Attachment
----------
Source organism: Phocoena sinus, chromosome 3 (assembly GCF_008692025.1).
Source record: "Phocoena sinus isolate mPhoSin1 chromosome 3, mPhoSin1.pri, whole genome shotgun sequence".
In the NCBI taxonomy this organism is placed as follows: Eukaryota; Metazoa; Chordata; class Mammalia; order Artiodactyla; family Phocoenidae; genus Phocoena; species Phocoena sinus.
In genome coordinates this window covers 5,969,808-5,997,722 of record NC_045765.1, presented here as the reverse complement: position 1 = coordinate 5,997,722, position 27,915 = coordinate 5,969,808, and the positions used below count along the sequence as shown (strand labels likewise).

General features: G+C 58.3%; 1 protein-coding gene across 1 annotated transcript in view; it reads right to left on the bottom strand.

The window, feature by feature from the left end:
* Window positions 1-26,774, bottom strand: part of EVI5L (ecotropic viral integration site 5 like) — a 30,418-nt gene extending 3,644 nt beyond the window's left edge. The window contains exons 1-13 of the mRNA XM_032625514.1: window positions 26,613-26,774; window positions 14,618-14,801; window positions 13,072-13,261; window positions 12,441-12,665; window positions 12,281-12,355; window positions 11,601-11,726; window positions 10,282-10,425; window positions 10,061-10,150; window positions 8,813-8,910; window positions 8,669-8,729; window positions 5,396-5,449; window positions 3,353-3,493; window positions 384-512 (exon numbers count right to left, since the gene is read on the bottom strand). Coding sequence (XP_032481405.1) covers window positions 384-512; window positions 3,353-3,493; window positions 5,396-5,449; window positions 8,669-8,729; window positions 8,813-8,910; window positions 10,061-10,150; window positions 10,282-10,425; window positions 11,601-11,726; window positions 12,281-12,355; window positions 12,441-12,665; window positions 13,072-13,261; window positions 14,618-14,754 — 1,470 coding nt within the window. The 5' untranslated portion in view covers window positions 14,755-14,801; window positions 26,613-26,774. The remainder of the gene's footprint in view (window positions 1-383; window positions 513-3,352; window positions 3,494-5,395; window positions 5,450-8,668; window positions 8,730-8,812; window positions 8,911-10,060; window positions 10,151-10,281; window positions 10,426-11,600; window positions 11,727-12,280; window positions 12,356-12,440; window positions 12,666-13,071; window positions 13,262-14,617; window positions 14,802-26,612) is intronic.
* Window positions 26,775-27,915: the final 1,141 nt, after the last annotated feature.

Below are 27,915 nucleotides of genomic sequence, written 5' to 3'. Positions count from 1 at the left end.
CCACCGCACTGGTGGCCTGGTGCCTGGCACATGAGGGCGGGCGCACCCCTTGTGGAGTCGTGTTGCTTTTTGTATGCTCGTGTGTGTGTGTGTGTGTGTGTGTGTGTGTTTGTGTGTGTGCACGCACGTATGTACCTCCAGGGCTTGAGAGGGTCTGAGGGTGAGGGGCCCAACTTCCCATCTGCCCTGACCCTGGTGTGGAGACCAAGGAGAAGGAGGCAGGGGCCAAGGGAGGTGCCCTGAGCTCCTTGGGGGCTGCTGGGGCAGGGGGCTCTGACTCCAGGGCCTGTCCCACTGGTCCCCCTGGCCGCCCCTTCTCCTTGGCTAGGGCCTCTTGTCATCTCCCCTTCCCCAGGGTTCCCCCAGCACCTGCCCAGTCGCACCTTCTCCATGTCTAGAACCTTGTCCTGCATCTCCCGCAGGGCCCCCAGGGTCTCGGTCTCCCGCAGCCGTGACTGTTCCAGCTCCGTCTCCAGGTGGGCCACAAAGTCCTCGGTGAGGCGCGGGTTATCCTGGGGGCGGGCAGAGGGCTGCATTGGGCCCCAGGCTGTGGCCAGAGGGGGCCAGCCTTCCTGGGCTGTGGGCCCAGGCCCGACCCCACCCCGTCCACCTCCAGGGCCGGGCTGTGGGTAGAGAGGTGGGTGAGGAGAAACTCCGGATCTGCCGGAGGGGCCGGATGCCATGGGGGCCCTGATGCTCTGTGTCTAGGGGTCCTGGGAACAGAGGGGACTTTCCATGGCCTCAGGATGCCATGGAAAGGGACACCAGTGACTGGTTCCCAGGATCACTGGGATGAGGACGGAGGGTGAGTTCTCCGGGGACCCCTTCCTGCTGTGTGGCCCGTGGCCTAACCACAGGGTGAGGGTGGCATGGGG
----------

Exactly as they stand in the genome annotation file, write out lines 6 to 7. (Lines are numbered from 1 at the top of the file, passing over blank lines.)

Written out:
The window, feature by feature from the left end:
* Window positions 1-26,774, bottom strand: part of EVI5L (ecotropic viral integration site 5 like) — a 30,418-nt gene extending 3,644 nt beyond the window's left edge. The window contains exons 1-13 of the mRNA XM_032625514.1: window positions 26,613-26,774; window positions 14,618-14,801; window positions 13,072-13,261; window positions 12,441-12,665; window positions 12,281-12,355; window positions 11,601-11,726; window positions 10,282-10,425; window positions 10,061-10,150; window positions 8,813-8,910; window positions 8,669-8,729; window positions 5,396-5,449; window positions 3,353-3,493; window positions 384-512 (exon numbers count right to left, since the gene is read on the bottom strand). Coding sequence (XP_032481405.1) covers window positions 384-512; window positions 3,353-3,493; window positions 5,396-5,449; window positions 8,669-8,729; window positions 8,813-8,910; window positions 10,061-10,150; window positions 10,282-10,425; window positions 11,601-11,726; window positions 12,281-12,355; window positions 12,441-12,665; window positions 13,072-13,261; window positions 14,618-14,754 — 1,470 coding nt within the window. The 5' untranslated portion in view covers window positions 14,755-14,801; window positions 26,613-26,774. The remainder of the gene's footprint in view (window positions 1-383; window positions 513-3,352; window positions 3,494-5,395; window positions 5,450-8,668; window positions 8,730-8,812; window positions 8,911-10,060; window positions 10,151-10,281; window positions 10,426-11,600; window positions 11,727-12,280; window positions 12,356-12,440; window positions 12,666-13,071; window positions 13,262-14,617; window positions 14,802-26,612) is intronic.